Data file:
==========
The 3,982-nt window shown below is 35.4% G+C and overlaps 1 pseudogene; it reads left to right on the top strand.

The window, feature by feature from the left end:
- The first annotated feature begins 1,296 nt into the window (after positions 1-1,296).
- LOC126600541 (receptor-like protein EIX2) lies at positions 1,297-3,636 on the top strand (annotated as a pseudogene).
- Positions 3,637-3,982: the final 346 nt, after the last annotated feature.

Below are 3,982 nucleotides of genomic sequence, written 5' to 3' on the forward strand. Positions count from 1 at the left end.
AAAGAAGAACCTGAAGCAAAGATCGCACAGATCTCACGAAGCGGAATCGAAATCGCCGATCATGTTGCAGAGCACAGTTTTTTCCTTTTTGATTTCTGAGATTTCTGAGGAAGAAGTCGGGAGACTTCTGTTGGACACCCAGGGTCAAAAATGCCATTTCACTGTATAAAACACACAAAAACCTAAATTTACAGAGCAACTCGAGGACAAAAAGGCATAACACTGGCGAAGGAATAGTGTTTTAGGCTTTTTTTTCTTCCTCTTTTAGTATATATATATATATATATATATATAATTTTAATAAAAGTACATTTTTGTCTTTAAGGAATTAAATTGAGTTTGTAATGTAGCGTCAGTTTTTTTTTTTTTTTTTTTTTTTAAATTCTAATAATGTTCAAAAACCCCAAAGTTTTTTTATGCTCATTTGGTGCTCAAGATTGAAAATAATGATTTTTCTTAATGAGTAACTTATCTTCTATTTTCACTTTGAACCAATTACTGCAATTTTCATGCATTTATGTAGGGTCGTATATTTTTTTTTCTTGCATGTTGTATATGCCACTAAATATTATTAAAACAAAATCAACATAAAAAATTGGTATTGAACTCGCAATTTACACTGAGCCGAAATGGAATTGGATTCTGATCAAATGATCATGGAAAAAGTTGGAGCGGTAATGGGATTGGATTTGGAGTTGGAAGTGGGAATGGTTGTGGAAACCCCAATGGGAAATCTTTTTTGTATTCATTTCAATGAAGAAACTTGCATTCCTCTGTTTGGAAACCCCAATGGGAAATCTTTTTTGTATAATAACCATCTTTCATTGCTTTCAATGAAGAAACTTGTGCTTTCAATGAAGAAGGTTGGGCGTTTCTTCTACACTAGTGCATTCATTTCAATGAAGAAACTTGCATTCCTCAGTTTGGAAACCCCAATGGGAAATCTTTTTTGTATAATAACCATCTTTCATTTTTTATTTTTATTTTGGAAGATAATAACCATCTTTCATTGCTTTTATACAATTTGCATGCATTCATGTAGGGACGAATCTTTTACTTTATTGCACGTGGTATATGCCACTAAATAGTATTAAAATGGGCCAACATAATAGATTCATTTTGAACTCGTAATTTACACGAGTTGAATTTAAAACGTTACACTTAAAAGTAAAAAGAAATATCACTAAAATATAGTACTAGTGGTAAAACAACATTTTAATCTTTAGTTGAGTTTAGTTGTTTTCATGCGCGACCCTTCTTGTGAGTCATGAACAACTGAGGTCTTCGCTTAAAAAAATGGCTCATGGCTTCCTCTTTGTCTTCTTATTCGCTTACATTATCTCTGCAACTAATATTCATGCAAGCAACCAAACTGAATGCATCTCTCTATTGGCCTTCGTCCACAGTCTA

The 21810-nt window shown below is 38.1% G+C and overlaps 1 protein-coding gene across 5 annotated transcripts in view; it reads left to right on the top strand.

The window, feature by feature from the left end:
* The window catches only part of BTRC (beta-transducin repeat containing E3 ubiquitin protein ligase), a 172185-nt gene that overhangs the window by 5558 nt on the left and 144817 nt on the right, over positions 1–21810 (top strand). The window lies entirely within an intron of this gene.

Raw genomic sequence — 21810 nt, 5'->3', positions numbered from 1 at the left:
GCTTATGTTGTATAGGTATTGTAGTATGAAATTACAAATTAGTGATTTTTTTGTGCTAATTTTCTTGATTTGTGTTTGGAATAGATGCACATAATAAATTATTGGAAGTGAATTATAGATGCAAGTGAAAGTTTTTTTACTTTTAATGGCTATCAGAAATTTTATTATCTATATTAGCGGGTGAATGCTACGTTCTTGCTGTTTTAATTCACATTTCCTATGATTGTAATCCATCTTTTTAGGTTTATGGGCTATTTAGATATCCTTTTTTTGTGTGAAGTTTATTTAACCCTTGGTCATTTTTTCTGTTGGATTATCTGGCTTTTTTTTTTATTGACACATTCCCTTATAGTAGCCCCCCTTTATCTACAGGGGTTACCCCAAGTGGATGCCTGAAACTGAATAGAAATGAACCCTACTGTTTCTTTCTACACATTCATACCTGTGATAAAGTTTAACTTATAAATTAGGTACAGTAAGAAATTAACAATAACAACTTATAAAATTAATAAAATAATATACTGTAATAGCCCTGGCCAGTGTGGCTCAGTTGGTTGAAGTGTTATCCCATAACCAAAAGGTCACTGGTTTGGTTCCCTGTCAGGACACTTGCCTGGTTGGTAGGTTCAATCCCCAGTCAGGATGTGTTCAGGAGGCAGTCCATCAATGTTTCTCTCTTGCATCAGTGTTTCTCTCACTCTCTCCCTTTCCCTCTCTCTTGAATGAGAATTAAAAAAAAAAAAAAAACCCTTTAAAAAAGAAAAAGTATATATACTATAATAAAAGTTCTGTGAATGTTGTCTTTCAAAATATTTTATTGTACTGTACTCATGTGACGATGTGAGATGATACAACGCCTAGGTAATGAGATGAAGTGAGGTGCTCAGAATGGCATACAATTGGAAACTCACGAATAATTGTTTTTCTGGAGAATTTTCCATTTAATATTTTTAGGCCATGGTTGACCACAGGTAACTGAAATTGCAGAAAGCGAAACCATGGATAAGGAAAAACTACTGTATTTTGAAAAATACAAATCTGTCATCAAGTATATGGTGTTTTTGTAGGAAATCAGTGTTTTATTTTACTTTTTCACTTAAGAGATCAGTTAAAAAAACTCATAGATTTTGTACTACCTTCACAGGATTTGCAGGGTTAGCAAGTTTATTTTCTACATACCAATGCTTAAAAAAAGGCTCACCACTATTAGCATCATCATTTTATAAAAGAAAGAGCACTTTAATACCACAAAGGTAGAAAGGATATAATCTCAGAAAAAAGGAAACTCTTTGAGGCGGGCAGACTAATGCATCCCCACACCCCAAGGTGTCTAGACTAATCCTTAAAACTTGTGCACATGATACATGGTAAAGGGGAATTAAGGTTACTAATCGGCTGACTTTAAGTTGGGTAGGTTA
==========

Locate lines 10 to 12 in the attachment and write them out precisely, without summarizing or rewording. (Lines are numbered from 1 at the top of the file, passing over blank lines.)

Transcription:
* The window catches only part of BTRC (beta-transducin repeat containing E3 ubiquitin protein ligase), a 172185-nt gene that overhangs the window by 5558 nt on the left and 144817 nt on the right, over positions 1–21810 (top strand). The window lies entirely within an intron of this gene.

Raw genomic sequence — 21810 nt, 5'->3', positions numbered from 1 at the left:
GCTTATGTTGTATAGGTATTGTAGTATGAAATTACAAATTAGTGATTTTTTTGTGCTAATTTTCTTGATTTGTGTTTGGAATAGATGCACATAATAAATTATTGGAAGTGAATTATAGATGCAAGTGAAAGTTTTTTTACTTTTAATGGCTATCAGAAATTTTATTATCTATATTAGCGGGTGAATGCTACGTTCTTGCTGTTTTAATTCACATTTCCTATGATTGTAATCCATCTTTTTAGGTTTATGGGCTATTTAGATATCCTTTTTTTGTGTGAAGTTTATTTAACCCTTGGTCATTTTTTCTGTTGGATTATCTGGCTTTTTTTTTTATTGACACATTCCCTTATAGTAGCCCCCCTTTATCTACAGGGGTTACCCCAAGTGGATGCCTGAAACTGAATAGAAATGAACCCTACTGTTTCTTTCTACACATTCATACCTGTGATAAAGTTTAACTTATAAATTAGGTACAGTAAGAAATTAACAATAACAACTTATAAAATTAATAAAATAATATACTGTAATAGCCCTGGCCAGTGTGGCTCAGTTGGTTGAAGTGTTATCCCATAACCAAAAGGTCACTGGTTTGGTTCCCTGTCAGGACACTTGCCTGGTTGGTAGGTTCAATCCCCAGTCAGGATGTGTTCAGGAGGCAGTCCATCAATGTTTCTCTCTTGCATCAGTGTTTCTCTCACTCTCTCCCTTTCCCTCTCTCTTGAATGAGAATTAAAAAAAAAAAAAAAACCCTTTAAAAAAGAAAAAGTATATATACTATAATAAAAGTTCTGTGAATGTTGTCTTTCAAAATATTTTATTGTACTGTACTCATGTGACGATGTGAGATGATACAACGCCTAGGTAATGAGATGAAGTGAGGTGCTCAGAATGGCATACAATTGGAAACTCACGAATAATTGTTTTTCTGGAGAATTTTCCATTTAATATTTTTAGGCCATGGTTGACCACAGGTAACTGAAATTGCAGAAAGCGAAACCATGGATAAGGAAAAACTACTGTATTTTGAAAAATACAAATCTGTCATCAAGTATATGGTGTTTTTGTAGGAAATCAGTGTTTTATTTTACTTTTTCACTTAAGAGATCAGTTAAAAAAACTCATAGATTTTGTACTACCTTCACAGGATTTGCAGGGTTAGCAAGTTTATTTTCTACATACCAATGCTTAAAAAAAGGCTCACCACTATTAGCATCATCATTTTATAAAAGAAAGAGCACTTTAATACCACAAAGGTAGAAAGGATATAATCTCAGAAAAAAGGAAACTCTTTGAGGCGGGCAGACTAATGCATCCCCACACCCCAAGGTGTCTAGACTAATCCTTAAAACTTGTGCACATGATACATGGTAAAGGGGAATTAAGGTTACTAATCGGCTGACTTTAAGTTGGGTAGGTTA